we're evaluating the usage of the msdeploy Web Deployment Agent Service for automatic deployments to our production servers.

One thing we can't find out about are potential security impacts.

For one thing, our web servers are of course secured (behind firewalls and load balancers) so only http(s) traffic is allowed from the outside.

Nevertheless, the web deployment agent runs integrated with IIS (the only thing facing outside), as it is accessible via http(s). So we fear that it could be potentially possible to gain access to the agent through the webs hosted on that IIS - and hereby gaining read and write access to all our webs.

How secure is msdeploy for usage in production environments?

Update: Production web server are running IIS7.

  • are you using IIS 6 or 7 with msdeploy?
    – August
    Sep 12, 2011 at 12:57
  • This will be IIS7 mainly. Info also updated. in question. Sep 12, 2011 at 13:07

2 Answers 2


It's been awhile since I used it, and I only used it with IIS 6 which doesn't include the web management part. You can modify the remote management URL and port and block it at the external firewall. See this: Customizing and Securing the Remote Service. It's main security mechanism appears to be user account security, but like you said, it's all within IIS, so an IIS vulnerability could render the security measures useless until patched. For that reason alone, I would be hesitant to allow updating web content from the internet, but this depends on your org's security requirements vs. your web developer's needs.

To avoid exposing the web deploy service to the internet, you can do the following:

  • have the default website listen on an internal-only IP that is not NATed or part of the load-balancing IP range
  • you could have the default management website listen on localhost only, then write a script that calls the msdeploy executable on each host to run locally (instead of using msdeploy to connect remotely to all hosts from a single point)
  • have your load-balancer filter external requests that try to hit the web deploy URL (ex. https://server:8081/MSDeploy)
  • have a designated (internal) deployment host that all your web deployments come from and only allow that IP to connect to your webservers on the deployment URL (block anything not from the single deployment host)

If there still a need to have web deployment functionality available directly from the internet say if all of your web developers worked remotely, (I can't imagine why this would be necessary directly with the widespread usage of VPN), you could have a 2-stage deployment process where you set up an isolated DMZ with a Web Deploy-enabled IIS 7 box in it (separate from your web farm's DMZ), and allow your web developers to connect to only that DMZ from the internet to deploy changes remotely. Then you could connect internally to that host and deploy to the rest of your web servers after reviewing the changes, testing, etc. Even this method isn't without risks though - a malicious user may end up compromising the web deployment functionality, introducing some malicious code without your knowledge and you could unknowingly introduce it into your production environment.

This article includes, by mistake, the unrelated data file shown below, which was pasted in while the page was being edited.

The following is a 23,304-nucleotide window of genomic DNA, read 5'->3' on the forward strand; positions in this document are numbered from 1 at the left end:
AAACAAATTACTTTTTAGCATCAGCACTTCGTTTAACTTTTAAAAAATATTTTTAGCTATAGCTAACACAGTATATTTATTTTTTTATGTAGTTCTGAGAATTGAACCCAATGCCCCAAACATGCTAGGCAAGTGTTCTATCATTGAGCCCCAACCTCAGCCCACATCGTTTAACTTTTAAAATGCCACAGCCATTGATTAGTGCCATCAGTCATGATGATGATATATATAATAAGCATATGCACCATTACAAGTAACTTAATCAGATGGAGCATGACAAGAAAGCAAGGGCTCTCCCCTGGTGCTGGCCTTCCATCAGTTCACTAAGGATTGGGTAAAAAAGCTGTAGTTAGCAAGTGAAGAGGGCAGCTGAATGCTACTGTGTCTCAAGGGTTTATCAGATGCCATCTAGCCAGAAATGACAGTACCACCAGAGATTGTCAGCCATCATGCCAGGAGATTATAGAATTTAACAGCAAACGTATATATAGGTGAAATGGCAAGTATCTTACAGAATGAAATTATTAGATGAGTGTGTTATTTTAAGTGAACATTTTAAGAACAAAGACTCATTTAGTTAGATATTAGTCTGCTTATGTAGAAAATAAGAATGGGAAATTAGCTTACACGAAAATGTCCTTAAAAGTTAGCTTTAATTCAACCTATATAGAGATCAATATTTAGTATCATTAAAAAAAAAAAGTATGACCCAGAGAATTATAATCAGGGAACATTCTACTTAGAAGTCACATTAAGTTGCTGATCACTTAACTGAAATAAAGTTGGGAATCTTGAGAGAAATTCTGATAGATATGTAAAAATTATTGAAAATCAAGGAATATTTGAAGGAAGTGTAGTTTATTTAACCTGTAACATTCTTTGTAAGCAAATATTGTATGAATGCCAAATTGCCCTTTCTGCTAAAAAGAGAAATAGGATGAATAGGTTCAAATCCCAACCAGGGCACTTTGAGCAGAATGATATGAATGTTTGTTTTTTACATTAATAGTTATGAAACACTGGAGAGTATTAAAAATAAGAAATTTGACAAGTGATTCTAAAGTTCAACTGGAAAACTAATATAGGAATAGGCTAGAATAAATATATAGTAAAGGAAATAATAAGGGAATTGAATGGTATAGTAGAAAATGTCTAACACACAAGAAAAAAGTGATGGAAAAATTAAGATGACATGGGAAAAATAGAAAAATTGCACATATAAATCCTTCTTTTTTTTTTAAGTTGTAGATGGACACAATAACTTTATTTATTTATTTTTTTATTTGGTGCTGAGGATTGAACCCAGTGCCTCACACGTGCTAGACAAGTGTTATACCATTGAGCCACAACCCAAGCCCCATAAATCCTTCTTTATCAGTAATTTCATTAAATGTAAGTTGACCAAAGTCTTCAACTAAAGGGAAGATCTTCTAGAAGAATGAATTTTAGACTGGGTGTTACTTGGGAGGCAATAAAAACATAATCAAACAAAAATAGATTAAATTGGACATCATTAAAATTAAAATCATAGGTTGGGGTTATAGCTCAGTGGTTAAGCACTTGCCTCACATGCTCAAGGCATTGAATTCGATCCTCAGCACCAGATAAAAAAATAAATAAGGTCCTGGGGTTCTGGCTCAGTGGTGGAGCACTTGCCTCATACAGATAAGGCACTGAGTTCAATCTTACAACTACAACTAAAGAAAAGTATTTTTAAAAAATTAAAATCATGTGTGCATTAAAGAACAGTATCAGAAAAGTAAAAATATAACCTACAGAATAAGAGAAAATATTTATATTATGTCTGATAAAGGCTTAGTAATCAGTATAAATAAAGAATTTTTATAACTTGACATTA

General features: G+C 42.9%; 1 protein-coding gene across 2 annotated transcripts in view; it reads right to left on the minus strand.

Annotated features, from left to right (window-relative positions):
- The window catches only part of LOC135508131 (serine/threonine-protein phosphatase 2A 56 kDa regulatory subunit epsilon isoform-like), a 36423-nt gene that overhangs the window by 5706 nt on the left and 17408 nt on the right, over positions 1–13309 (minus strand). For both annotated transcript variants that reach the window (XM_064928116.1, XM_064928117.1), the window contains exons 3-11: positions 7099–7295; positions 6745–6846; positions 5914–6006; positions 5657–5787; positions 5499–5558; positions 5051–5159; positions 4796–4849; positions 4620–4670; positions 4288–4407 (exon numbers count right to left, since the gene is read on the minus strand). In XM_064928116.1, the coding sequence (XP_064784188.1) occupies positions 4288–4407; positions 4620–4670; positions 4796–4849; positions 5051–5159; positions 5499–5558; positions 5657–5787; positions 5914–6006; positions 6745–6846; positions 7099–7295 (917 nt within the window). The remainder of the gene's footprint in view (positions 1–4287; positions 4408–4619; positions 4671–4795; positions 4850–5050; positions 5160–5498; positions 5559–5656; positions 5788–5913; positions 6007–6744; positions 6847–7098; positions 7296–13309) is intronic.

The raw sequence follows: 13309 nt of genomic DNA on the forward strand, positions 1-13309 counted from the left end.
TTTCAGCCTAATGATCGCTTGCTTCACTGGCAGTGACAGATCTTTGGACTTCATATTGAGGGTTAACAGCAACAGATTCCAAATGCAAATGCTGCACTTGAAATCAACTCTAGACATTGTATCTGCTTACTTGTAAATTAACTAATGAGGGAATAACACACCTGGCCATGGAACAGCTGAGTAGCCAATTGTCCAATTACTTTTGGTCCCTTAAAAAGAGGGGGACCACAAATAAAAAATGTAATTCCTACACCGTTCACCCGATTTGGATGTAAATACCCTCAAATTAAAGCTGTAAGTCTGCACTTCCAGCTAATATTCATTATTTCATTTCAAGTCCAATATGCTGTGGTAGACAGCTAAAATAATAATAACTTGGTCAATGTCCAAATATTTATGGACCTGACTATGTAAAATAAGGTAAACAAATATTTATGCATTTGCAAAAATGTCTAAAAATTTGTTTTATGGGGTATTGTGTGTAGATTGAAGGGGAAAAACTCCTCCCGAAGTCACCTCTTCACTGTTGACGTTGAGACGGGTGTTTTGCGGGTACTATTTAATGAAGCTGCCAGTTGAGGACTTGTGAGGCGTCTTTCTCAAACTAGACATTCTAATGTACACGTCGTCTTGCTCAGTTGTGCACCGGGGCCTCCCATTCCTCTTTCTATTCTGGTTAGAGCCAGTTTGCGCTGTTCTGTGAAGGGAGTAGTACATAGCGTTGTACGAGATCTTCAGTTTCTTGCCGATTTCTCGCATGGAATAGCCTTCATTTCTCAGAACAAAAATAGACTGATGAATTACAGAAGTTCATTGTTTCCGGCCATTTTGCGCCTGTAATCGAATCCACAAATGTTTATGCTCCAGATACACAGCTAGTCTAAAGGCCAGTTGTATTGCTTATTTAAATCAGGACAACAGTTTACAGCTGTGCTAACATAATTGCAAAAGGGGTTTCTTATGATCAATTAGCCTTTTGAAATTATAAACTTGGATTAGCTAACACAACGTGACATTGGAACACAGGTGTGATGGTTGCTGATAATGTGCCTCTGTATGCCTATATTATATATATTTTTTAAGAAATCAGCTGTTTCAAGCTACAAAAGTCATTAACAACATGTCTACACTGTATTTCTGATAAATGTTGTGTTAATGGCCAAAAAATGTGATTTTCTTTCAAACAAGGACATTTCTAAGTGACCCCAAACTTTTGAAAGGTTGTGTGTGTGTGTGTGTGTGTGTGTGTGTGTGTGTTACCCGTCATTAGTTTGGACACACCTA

• Updates would only be done from a secured VPN access to the production servers, so no access from the internet is necessary. I still have a bad feeling about installing something that can change web server configurations. Right now, the people with 'deploy permissions' have SFTP access to their specific web folders only, the web servers are not in a domain and totally isolated in any other way. Sep 12, 2011 at 15:21
  • 1
    normally I would agree with "I still have a bad feeling about installing something that can change web server configurations.", but in this case, where you have a web farm, the chances of misconfiguring something on one of the servers and opening up an unintended hole via a manual update process is far more likely and risky than enabling a service that ensures a consistent configuration on all your web servers.
    – August
    Sep 12, 2011 at 15:35
  • Okay, I would take it as "it's probably secure enough to take the risk in exchange for the chances of the easier automated deployment". Thanks. Sep 12, 2011 at 16:25

Simple answer. YES, Anything running on any computer opens attack vectors. It should always be assumed that there are vulnerabilities in software. Mitigation is a key factor, limit access to networks, users, computers, IPs, etc. Also Check physical access.

You could also restrict the time updates are allowed to happen, if your firewall can handle rules from specific times of day.

I'd recommend restricting users on your web server(s), ie who can do the update. (You've probably already done this) Then I'd use the firewalls to restrict what networks (IPs) have access to the management interface. Then if supported I'd only allow updates to be handled during working hours (via a firewall rule). Note you can always have the firewall admin edit the rule for an emergency update. Finally I'd watch for known vulnerabilities in the Web Deployment Agent & mitigate further, or disable it until a fix can be implemented.

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